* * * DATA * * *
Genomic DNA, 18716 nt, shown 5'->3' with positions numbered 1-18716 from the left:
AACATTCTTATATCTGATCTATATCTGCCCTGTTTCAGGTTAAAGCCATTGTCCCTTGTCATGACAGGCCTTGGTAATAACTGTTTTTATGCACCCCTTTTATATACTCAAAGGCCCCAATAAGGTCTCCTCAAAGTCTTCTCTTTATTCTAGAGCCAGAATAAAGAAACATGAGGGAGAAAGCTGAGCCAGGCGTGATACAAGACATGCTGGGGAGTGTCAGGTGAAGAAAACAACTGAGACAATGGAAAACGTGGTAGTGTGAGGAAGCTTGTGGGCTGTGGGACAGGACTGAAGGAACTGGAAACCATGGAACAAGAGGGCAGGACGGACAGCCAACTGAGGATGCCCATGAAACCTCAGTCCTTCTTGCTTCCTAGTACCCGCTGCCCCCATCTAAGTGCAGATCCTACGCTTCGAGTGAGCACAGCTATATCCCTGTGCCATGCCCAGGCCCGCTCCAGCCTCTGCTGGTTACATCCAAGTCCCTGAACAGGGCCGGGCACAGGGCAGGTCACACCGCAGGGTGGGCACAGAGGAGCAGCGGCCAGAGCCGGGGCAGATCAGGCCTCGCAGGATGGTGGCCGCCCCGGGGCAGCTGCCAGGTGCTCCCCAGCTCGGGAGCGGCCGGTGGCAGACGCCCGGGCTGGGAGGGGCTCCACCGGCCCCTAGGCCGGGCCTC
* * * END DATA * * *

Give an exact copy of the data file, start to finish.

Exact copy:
Genomic DNA, 18716 nt, shown 5'->3' with positions numbered 1-18716 from the left:
AACATTCTTATATCTGATCTATATCTGCCCTGTTTCAGGTTAAAGCCATTGTCCCTTGTCATGACAGGCCTTGGTAATAACTGTTTTTATGCACCCCTTTTATATACTCAAAGGCCCCAATAAGGTCTCCTCAAAGTCTTCTCTTTATTCTAGAGCCAGAATAAAGAAACATGAGGGAGAAAGCTGAGCCAGGCGTGATACAAGACATGCTGGGGAGTGTCAGGTGAAGAAAACAACTGAGACAATGGAAAACGTGGTAGTGTGAGGAAGCTTGTGGGCTGTGGGACAGGACTGAAGGAACTGGAAACCATGGAACAAGAGGGCAGGACGGACAGCCAACTGAGGATGCCCATGAAACCTCAGTCCTTCTTGCTTCCTAGTACCCGCTGCCCCCATCTAAGTGCAGATCCTACGCTTCGAGTGAGCACAGCTATATCCCTGTGCCATGCCCAGGCCCGCTCCAGCCTCTGCTGGTTACATCCAAGTCCCTGAACAGGGCCGGGCACAGGGCAGGTCACACCGCAGGGTGGGCACAGAGGAGCAGCGGCCAGAGCCGGGGCAGATCAGGCCTCGCAGGATGGTGGCCGCCCCGGGGCAGCTGCCAGGTGCTCCCCAGCTCGGGAGCGGCCGGTGGCAGACGCCCGGGCTGGGAGGGGCTCCACCGGCCCCTAGGCCGGGCCTC